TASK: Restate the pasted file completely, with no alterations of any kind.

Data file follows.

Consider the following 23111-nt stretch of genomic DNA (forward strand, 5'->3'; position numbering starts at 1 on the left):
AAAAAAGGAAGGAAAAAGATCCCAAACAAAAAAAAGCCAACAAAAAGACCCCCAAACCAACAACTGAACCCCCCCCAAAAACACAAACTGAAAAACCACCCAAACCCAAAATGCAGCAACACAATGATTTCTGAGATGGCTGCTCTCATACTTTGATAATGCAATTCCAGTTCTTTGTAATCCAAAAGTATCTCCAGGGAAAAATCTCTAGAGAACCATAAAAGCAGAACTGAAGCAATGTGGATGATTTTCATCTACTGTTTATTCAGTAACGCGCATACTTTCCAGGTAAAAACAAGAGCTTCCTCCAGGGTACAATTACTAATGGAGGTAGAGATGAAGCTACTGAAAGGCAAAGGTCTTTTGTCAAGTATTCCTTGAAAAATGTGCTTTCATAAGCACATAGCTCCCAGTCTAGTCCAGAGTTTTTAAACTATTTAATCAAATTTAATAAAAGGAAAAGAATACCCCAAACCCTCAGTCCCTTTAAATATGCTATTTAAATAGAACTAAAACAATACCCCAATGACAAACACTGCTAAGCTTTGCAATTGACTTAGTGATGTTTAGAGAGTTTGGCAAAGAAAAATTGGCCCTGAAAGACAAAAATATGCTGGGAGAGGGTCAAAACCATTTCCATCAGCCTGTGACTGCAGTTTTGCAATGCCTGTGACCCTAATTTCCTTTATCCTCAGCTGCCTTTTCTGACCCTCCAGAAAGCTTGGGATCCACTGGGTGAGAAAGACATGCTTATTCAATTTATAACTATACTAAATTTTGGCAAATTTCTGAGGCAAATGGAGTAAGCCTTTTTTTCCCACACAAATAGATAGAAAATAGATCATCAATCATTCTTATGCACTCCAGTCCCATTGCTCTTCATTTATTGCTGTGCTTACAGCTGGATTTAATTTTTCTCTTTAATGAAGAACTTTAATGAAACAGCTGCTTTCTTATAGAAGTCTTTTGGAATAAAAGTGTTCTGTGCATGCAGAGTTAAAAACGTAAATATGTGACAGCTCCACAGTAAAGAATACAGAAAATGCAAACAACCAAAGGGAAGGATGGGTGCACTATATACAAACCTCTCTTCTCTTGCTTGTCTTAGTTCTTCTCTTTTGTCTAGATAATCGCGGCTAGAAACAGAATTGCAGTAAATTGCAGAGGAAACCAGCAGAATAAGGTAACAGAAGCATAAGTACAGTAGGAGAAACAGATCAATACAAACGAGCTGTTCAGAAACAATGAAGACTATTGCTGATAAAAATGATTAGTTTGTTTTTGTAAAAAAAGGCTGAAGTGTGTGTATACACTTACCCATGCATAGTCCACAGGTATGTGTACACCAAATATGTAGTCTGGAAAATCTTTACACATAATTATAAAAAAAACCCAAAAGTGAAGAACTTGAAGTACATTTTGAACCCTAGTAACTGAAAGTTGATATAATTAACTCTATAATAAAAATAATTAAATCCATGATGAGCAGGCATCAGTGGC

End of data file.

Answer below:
Consider the following 23111-nt stretch of genomic DNA (forward strand, 5'->3'; position numbering starts at 1 on the left):
AAAAAAGGAAGGAAAAAGATCCCAAACAAAAAAAAGCCAACAAAAAGACCCCCAAACCAACAACTGAACCCCCCCCAAAAACACAAACTGAAAAACCACCCAAACCCAAAATGCAGCAACACAATGATTTCTGAGATGGCTGCTCTCATACTTTGATAATGCAATTCCAGTTCTTTGTAATCCAAAAGTATCTCCAGGGAAAAATCTCTAGAGAACCATAAAAGCAGAACTGAAGCAATGTGGATGATTTTCATCTACTGTTTATTCAGTAACGCGCATACTTTCCAGGTAAAAACAAGAGCTTCCTCCAGGGTACAATTACTAATGGAGGTAGAGATGAAGCTACTGAAAGGCAAAGGTCTTTTGTCAAGTATTCCTTGAAAAATGTGCTTTCATAAGCACATAGCTCCCAGTCTAGTCCAGAGTTTTTAAACTATTTAATCAAATTTAATAAAAGGAAAAGAATACCCCAAACCCTCAGTCCCTTTAAATATGCTATTTAAATAGAACTAAAACAATACCCCAATGACAAACACTGCTAAGCTTTGCAATTGACTTAGTGATGTTTAGAGAGTTTGGCAAAGAAAAATTGGCCCTGAAAGACAAAAATATGCTGGGAGAGGGTCAAAACCATTTCCATCAGCCTGTGACTGCAGTTTTGCAATGCCTGTGACCCTAATTTCCTTTATCCTCAGCTGCCTTTTCTGACCCTCCAGAAAGCTTGGGATCCACTGGGTGAGAAAGACATGCTTATTCAATTTATAACTATACTAAATTTTGGCAAATTTCTGAGGCAAATGGAGTAAGCCTTTTTTTCCCACACAAATAGATAGAAAATAGATCATCAATCATTCTTATGCACTCCAGTCCCATTGCTCTTCATTTATTGCTGTGCTTACAGCTGGATTTAATTTTTCTCTTTAATGAAGAACTTTAATGAAACAGCTGCTTTCTTATAGAAGTCTTTTGGAATAAAAGTGTTCTGTGCATGCAGAGTTAAAAACGTAAATATGTGACAGCTCCACAGTAAAGAATACAGAAAATGCAAACAACCAAAGGGAAGGATGGGTGCACTATATACAAACCTCTCTTCTCTTGCTTGTCTTAGTTCTTCTCTTTTGTCTAGATAATCGCGGCTAGAAACAGAATTGCAGTAAATTGCAGAGGAAACCAGCAGAATAAGGTAACAGAAGCATAAGTACAGTAGGAGAAACAGATCAATACAAACGAGCTGTTCAGAAACAATGAAGACTATTGCTGATAAAAATGATTAGTTTGTTTTTGTAAAAAAAGGCTGAAGTGTGTGTATACACTTACCCATGCATAGTCCACAGGTATGTGTACACCAAATATGTAGTCTGGAAAATCTTTACACATAATTATAAAAAAAACCCAAAAGTGAAGAACTTGAAGTACATTTTGAACCCTAGTAACTGAAAGTTGATATAATTAACTCTATAATAAAAATAATTAAATCCATGATGAGCAGGCATCAGTGGC